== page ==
Regulatory and government-related support services are most commonly offered during the early stages of the establishment process. However, the qualitative research suggests that this support is useful and highly valued especially by foreign-owned companies as long as they are doing business in the U.S.
Examples of services in this category that are particularly valuable to foreign companies (navigating a system that is unfamiliar to them) include tax and intellectual property rights advice, complying with regulatory requirements or seeking government approvals, and support with legal issues.
- Track and monitor relevant changes that might impact foreign-owned firms
- Provide referrals to address legal issues, including business incorporation and operational permits
- Assist in acquiring permission for facility development or expansion
- Assist new firms in understanding tax regimes and intellectual property rights
- Provide new-to-US managers with training to help adapt to US labor laws and work culture
- Assist with visas and work permits for foreign national executives, workers, and spouses
La Costeña, Faribault, MN
Faribault, Minnesota is a small city (25,000) located about an hour’s drive south of Minneapolis. For generations it was the home of Faribault Foods, a family-owned food packaging company with two facilities in the city. The Faribault Foods owners had a relationship with the owners of La Costeña, a family-owned business in Mexico, and decided to sell Faribault Foods to La Costeña’s owners in 2014. The community immediately reached out to the new owners and welcomed them to Faribault. The pre-existing relationship and warm embrace from the community increased the likelihood of a smooth transition and potential follow-on investment.
Shortly thereafter, during a Governor-led trade mission to Mexico, representatives from the state Department of Employment and Economic Development met with La Costeña ownership and learned about an effort to reinvest in the plant. The community rallied around the reinvestment plan and worked to make the process as seamless as possible, including holding joint meetings to increase the efficiency of the permitting process. Ultimately La Costeña invested more than $120 million in a state-of-the-art facility that will see the growth and diversification of the business in the community. Today, the company employs over 600 in Faribault.
Santa Clarita Valley (CA) EDC
Santa Clarita Valley took a very proactive approach to providing useful information to investors by publishing a Soft-Landing Toolkit, which provides several relevant chapters on assistance with regulatory and government-related services. This includes Capital and Banking (Chapter 6), Human Resources and Employment Law (Chapter 9), Immigration Law (Chapter 10), Taxation and Liability (Chapter 12), and Legal Considerations (Chapter 13).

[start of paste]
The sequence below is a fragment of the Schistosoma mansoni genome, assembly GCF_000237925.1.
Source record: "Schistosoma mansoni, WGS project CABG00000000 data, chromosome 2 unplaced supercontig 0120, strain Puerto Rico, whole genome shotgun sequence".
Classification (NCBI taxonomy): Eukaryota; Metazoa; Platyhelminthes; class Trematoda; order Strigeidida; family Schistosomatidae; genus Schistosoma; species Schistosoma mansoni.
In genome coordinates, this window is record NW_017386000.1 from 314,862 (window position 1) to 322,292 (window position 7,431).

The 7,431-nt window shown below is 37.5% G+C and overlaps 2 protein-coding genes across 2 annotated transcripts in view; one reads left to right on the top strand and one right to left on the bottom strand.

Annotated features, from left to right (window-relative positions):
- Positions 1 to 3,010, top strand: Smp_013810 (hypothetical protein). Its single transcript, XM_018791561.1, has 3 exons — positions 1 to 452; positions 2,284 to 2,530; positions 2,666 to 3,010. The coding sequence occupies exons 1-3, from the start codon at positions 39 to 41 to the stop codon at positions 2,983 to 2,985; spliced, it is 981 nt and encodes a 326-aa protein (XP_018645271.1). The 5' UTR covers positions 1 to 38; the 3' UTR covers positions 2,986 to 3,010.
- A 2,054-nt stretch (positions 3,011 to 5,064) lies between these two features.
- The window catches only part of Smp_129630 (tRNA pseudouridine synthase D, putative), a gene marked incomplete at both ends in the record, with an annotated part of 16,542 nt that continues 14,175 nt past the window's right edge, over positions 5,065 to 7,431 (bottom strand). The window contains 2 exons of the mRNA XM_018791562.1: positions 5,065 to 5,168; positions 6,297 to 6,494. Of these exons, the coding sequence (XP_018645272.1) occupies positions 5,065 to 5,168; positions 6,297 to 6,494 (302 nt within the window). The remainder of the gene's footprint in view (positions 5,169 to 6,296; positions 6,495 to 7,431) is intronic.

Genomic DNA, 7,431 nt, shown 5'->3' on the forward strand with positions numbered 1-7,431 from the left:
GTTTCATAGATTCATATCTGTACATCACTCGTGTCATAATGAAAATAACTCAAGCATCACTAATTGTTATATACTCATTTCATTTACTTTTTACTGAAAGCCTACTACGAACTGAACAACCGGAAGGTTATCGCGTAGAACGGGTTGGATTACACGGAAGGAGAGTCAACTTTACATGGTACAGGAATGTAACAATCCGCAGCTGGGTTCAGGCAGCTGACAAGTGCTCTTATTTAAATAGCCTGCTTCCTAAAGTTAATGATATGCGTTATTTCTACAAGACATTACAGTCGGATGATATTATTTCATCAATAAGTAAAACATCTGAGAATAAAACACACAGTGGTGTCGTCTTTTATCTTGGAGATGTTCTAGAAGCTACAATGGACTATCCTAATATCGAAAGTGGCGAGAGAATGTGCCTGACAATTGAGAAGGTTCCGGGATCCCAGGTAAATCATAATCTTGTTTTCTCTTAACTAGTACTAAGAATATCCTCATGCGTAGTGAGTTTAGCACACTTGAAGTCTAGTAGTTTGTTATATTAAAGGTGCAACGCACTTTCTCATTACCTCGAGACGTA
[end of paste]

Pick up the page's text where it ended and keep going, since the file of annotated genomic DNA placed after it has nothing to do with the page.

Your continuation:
Imperial Valley (CA) EDC
Imperial Valley EDC covers a large, mostly rural area located within 2-4 hours of both San Diego and Los Angeles. IVEDC CEO Tim Kelley sees great value in fostering connections between businesses (including FOEs) in the region and resources available in the big cities. To develop those relationships, he regularly invites representatives from federal and state agencies to update local businesses on changes in government policies and procedures as well as new programs that may reduce their cost of doing business or encourage expansion. Recent programs have addressed procurement, new incentives, services available from USDA Rural Development and US Commercial Services, tax credit programs, and SBDC services.
The Québec investment promotion agency regularly provides a dedicated contact to facilitate networking opportunities with government officials and provide strategic advice. Working with Morgan Stanley, Investissement Quebec kept firm leadership aware of changes to relevant policies and programs. Investissement Québec also facilitated meetings with local companies, which contributed to the firm’s decision to expand in the local market by hiring additional developers and engineers. By late 2016, Morgan Stanley employed nearly 1,000 people at its Montreal facility, more than twice the number initially projected for the location.
Ecorys Netherlands reports (p. 89) that, in 2012, Italy initiated a new way of cooperation in the pre- and aftercare activities of the 20 regions and the central authorities in Rome engaged in FDI promotion. The pre-care part of the cooperation focuses on the regions to prepare the grounds and to reduce regulatory obstacles that emerge at the local level once a foreign investor comes in. With regard to aftercare, DeskItalia is to ensure that foreign investors’ reactions to policy changes are communicated to policymakers at the national level.
Steve Olson, O’Melveny & Myers LLP, “Foreign Direct Investment into the United States.” This 2013 power point presentation, while outdated in its presentation of FDI trends and the prior Administration’s priorities, contains other useful information on a variety of topics relevant to aftercare and supporting investors on legal and regulatory issues. Specifically, it highlights legal considerations in FDI (slides 19-21), antitrust considerations (slide 23), Foreign Corrupt Practices Act & Bribery (slide 24), labor laws (slide 25), intellectual property laws (slide 26), and mitigating political and legal risks (slides 31-33).